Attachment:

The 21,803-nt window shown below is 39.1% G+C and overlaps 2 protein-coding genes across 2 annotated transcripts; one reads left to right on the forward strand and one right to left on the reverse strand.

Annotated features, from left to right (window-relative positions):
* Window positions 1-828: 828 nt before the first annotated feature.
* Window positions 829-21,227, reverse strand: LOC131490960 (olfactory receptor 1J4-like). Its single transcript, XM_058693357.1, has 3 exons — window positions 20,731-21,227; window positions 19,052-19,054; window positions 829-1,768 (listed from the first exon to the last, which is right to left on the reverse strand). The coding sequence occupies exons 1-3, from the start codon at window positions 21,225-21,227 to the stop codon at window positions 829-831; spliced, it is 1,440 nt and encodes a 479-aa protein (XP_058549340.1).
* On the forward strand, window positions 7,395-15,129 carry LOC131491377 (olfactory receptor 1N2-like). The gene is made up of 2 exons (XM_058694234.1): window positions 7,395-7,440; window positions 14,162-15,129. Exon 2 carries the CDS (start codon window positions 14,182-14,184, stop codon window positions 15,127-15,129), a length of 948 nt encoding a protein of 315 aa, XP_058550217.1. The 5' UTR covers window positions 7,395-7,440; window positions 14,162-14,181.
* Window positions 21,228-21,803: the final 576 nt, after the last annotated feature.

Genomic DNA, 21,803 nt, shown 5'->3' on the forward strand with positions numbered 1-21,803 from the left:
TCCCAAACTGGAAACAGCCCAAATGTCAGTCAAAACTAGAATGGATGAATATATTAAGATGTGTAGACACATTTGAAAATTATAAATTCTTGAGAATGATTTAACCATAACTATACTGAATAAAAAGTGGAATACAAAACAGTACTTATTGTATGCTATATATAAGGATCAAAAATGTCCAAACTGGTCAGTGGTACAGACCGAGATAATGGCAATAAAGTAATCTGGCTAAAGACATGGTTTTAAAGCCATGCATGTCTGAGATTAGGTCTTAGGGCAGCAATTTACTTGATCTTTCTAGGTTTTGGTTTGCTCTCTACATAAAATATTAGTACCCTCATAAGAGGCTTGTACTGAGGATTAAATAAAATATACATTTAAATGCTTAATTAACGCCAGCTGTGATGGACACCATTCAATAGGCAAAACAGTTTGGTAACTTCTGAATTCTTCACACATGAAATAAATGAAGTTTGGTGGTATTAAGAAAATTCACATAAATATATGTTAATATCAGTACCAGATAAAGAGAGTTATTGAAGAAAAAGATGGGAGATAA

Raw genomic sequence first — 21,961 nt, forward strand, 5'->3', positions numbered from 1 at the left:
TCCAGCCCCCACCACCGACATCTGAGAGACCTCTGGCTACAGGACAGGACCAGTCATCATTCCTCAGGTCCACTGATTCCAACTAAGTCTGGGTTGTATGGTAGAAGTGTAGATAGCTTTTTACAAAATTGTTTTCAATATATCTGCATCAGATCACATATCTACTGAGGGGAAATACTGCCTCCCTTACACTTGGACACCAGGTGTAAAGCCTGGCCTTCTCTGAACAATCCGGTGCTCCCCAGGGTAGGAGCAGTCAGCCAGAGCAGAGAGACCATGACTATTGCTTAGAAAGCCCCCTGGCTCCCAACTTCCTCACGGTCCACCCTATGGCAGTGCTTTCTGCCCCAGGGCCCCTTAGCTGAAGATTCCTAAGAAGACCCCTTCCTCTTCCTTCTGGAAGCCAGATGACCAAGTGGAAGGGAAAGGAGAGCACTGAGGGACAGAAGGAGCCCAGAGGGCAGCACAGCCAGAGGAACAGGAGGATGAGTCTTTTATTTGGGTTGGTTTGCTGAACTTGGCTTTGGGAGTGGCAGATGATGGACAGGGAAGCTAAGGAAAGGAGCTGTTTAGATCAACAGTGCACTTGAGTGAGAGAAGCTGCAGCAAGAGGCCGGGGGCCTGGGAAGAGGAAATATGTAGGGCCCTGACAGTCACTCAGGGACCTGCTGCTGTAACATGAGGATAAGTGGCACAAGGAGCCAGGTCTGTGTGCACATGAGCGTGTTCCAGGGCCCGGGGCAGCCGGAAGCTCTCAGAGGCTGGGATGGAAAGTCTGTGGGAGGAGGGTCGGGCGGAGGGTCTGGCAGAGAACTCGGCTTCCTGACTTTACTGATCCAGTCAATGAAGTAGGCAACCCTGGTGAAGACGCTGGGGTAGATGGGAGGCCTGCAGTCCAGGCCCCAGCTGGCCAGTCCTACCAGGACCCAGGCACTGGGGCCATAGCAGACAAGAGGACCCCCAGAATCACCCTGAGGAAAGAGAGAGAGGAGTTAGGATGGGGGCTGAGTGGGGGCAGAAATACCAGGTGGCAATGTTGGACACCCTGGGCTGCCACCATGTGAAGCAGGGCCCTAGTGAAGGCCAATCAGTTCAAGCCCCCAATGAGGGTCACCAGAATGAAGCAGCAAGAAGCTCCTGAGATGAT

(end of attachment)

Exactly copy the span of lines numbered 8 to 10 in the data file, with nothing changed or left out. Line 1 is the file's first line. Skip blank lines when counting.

TCCCAAACTGGAAACAGCCCAAATGTCAGTCAAAACTAGAATGGATGAATATATTAAGATGTGTAGACACATTTGAAAATTATAAATTCTTGAGAATGATTTAACCATAACTATACTGAATAAAAAGTGGAATACAAAACAGTACTTATTGTATGCTATATATAAGGATCAAAAATGTCCAAACTGGTCAGTGGTACAGACCGAGATAATGGCAATAAAGTAATCTGGCTAAAGACATGGTTTTAAAGCCATGCATGTCTGAGATTAGGTCTTAGGGCAGCAATTTACTTGATCTTTCTAGGTTTTGGTTTGCTCTCTACATAAAATATTAGTACCCTCATAAGAGGCTTGTACTGAGGATTAAATAAAATATACATTTAAATGCTTAATTAACGCCAGCTGTGATGGACACCATTCAATAGGCAAAACAGTTTGGTAACTTCTGAATTCTTCACACATGAAATAAATGAAGTTTGGTGGTATTAAGAAAATTCACATAAATATATGTTAATATCAGTACCAGATAAAGAGAGTTATTGAAGAAAAAGATGGGAGATAA

Raw genomic sequence first — 21,961 nt, forward strand, 5'->3', positions numbered from 1 at the left:
TCCAGCCCCCACCACCGACATCTGAGAGACCTCTGGCTACAGGACAGGACCAGTCATCATTCCTCAGGTCCACTGATTCCAACTAAGTCTGGGTTGTATGGTAGAAGTGTAGATAGCTTTTTACAAAATTGTTTTCAATATATCTGCATCAGATCACATATCTACTGAGGGGAAATACTGCCTCCCTTACACTTGGACACCAGGTGTAAAGCCTGGCCTTCTCTGAACAATCCGGTGCTCCCCAGGGTAGGAGCAGTCAGCCAGAGCAGAGAGACCATGACTATTGCTTAGAAAGCCCCCTGGCTCCCAACTTCCTCACGGTCCACCCTATGGCAGTGCTTTCTGCCCCAGGGCCCCTTAGCTGAAGATTCCTAAGAAGACCCCTTCCTCTTCCTTCTGGAAGCCAGATGACCAAGTGGAAGGGAAAGGAGAGCACTGAGGGACAGAAGGAGCCCAGAGGGCAGCACAGCCAGAGGAACAGGAGGATGAGTCTTTTATTTGGGTTGGTTTGCTGAACTTGGCTTTGGGAGTGGCAGATGATGGACAGGGAAGCTAAGGAAAGGAGCTGTTTAGATCAACAGTGCACTTGAGTGAGAGAAGCTGCAGCAAGAGGCCGGGGGCCTGGGAAGAGGAAATATGTAGGGCCCTGACAGTCACTCAGGGACCTGCTGCTGTAACATGAGGATAAGTGGCACAAGGAGCCAGGTCTGTGTGCACATGAGCGTGTTCCAGGGCCCGGGGCAGCCGGAAGCTCTCAGAGGCTGGGATGGAAAGTCTGTGGGAGGAGGGTCGGGCGGAGGGTCTGGCAGAGAACTCGGCTTCCTGACTTTACTGATCCAGTCAATGAAGTAGGCAACCCTGGTGAAGACGCTGGGGTAGATGGGAGGCCTGCAGTCCAGGCCCCAGCTGGCCAGTCCTACCAGGACCCAGGCACTGGGGCCATAGCAGACAAGAGGACCCCCAGAATCACCCTGAGGAAAGAGAGAGAGGAGTTAGGATGGGGGCTGAGTGGGGGCAGAAATACCAGGTGGCAATGTTGGACACCCTGGGCTGCCACCATGTGAAGCAGGGCCCTAGTGAAGGCCAATCAGTTCAAGCCCCCAATGAGGGTCACCAGAATGAAGCAGCAAGAAGCTCCTGAGATGAT